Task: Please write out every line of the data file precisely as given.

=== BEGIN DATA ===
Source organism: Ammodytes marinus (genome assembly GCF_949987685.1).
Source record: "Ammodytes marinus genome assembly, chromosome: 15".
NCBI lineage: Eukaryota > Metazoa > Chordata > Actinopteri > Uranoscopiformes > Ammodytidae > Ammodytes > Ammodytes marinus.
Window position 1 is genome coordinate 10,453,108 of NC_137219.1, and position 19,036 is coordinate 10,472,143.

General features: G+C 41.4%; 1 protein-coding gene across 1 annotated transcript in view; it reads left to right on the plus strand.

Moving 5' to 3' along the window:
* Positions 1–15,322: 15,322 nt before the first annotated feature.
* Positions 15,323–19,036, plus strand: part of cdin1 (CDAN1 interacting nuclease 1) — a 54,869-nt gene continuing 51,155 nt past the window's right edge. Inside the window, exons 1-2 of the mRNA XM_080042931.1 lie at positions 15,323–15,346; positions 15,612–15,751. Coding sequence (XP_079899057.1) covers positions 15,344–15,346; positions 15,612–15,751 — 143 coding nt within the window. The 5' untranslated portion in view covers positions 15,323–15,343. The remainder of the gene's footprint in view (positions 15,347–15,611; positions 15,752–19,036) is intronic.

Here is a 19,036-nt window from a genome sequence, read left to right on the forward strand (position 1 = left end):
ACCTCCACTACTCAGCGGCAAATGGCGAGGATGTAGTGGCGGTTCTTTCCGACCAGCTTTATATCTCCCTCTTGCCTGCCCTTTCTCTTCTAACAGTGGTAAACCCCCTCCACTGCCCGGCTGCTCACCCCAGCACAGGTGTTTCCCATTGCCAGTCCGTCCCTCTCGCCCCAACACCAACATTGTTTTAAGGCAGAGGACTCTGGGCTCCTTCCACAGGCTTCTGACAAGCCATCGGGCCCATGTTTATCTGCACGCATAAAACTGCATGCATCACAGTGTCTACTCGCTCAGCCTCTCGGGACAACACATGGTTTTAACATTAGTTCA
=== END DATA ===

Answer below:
Source organism: Ammodytes marinus (genome assembly GCF_949987685.1).
Source record: "Ammodytes marinus genome assembly, chromosome: 15".
NCBI lineage: Eukaryota > Metazoa > Chordata > Actinopteri > Uranoscopiformes > Ammodytidae > Ammodytes > Ammodytes marinus.
Window position 1 is genome coordinate 10,453,108 of NC_137219.1, and position 19,036 is coordinate 10,472,143.

General features: G+C 41.4%; 1 protein-coding gene across 1 annotated transcript in view; it reads left to right on the plus strand.

Moving 5' to 3' along the window:
* Positions 1–15,322: 15,322 nt before the first annotated feature.
* Positions 15,323–19,036, plus strand: part of cdin1 (CDAN1 interacting nuclease 1) — a 54,869-nt gene continuing 51,155 nt past the window's right edge. Inside the window, exons 1-2 of the mRNA XM_080042931.1 lie at positions 15,323–15,346; positions 15,612–15,751. Coding sequence (XP_079899057.1) covers positions 15,344–15,346; positions 15,612–15,751 — 143 coding nt within the window. The 5' untranslated portion in view covers positions 15,323–15,343. The remainder of the gene's footprint in view (positions 15,347–15,611; positions 15,752–19,036) is intronic.

Here is a 19,036-nt window from a genome sequence, read left to right on the forward strand (position 1 = left end):
ACCTCCACTACTCAGCGGCAAATGGCGAGGATGTAGTGGCGGTTCTTTCCGACCAGCTTTATATCTCCCTCTTGCCTGCCCTTTCTCTTCTAACAGTGGTAAACCCCCTCCACTGCCCGGCTGCTCACCCCAGCACAGGTGTTTCCCATTGCCAGTCCGTCCCTCTCGCCCCAACACCAACATTGTTTTAAGGCAGAGGACTCTGGGCTCCTTCCACAGGCTTCTGACAAGCCATCGGGCCCATGTTTATCTGCACGCATAAAACTGCATGCATCACAGTGTCTACTCGCTCAGCCTCTCGGGACAACACATGGTTTTAACATTAGTTCA